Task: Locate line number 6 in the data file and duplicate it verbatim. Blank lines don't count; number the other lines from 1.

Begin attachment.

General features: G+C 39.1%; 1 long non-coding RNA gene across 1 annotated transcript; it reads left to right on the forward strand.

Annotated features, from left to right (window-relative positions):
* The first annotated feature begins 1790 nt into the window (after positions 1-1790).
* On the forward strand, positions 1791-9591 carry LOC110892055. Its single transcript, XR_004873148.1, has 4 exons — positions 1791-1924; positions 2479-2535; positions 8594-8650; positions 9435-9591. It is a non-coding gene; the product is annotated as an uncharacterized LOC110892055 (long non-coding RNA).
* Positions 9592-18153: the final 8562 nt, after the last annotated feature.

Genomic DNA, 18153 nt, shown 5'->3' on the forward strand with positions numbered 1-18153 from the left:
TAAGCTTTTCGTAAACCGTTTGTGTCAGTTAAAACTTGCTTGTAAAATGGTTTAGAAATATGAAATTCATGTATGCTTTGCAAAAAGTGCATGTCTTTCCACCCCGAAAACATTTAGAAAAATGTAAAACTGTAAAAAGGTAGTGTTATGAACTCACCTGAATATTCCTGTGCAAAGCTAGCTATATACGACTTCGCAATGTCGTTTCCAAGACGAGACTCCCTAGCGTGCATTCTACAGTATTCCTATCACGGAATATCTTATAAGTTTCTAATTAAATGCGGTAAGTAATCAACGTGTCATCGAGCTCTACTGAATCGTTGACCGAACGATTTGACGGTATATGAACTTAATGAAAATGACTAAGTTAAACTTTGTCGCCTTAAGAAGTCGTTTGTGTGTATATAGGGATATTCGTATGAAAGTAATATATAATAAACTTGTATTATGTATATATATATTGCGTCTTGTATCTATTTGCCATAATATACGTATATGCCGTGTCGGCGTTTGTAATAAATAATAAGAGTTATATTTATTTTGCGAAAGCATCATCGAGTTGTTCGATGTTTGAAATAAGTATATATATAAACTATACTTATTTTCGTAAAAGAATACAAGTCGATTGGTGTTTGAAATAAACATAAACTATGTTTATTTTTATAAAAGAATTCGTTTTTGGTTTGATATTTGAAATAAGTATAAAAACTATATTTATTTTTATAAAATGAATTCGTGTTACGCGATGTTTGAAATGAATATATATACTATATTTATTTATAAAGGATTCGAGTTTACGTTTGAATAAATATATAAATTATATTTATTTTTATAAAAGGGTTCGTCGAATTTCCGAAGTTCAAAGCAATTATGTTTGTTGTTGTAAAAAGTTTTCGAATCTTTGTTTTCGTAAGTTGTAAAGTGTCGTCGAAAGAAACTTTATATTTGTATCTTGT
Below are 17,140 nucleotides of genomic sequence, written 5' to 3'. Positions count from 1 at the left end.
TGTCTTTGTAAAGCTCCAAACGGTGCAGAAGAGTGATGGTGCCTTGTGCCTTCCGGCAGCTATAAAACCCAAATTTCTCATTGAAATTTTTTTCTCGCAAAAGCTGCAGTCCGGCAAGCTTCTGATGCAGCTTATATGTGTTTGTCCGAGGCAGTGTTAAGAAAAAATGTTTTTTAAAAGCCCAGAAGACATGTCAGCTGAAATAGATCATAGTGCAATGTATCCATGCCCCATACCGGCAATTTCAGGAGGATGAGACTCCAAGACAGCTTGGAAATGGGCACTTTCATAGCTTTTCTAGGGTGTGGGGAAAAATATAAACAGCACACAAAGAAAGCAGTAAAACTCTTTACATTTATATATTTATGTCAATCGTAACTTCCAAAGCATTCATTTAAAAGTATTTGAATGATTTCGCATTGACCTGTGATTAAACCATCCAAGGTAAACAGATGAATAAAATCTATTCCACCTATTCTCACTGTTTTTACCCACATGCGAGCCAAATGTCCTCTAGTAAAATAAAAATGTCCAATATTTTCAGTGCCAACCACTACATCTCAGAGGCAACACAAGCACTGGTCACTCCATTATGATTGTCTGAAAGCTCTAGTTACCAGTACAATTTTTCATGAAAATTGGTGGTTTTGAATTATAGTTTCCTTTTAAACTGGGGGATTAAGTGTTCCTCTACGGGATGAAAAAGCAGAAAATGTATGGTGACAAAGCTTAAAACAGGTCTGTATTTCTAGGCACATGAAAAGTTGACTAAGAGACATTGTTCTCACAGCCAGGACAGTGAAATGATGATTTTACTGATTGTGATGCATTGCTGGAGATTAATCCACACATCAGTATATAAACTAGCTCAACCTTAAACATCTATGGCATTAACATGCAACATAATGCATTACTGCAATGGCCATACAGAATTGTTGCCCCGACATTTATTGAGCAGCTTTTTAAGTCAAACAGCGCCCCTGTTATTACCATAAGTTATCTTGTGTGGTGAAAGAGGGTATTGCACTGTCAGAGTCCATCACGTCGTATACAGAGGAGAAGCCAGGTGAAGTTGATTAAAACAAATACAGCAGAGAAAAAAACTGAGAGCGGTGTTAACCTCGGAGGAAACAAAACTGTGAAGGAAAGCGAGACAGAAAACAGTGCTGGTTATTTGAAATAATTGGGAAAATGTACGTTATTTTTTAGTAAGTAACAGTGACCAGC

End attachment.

Genomic DNA, 18153 nt, shown 5'->3' on the forward strand with positions numbered 1-18153 from the left: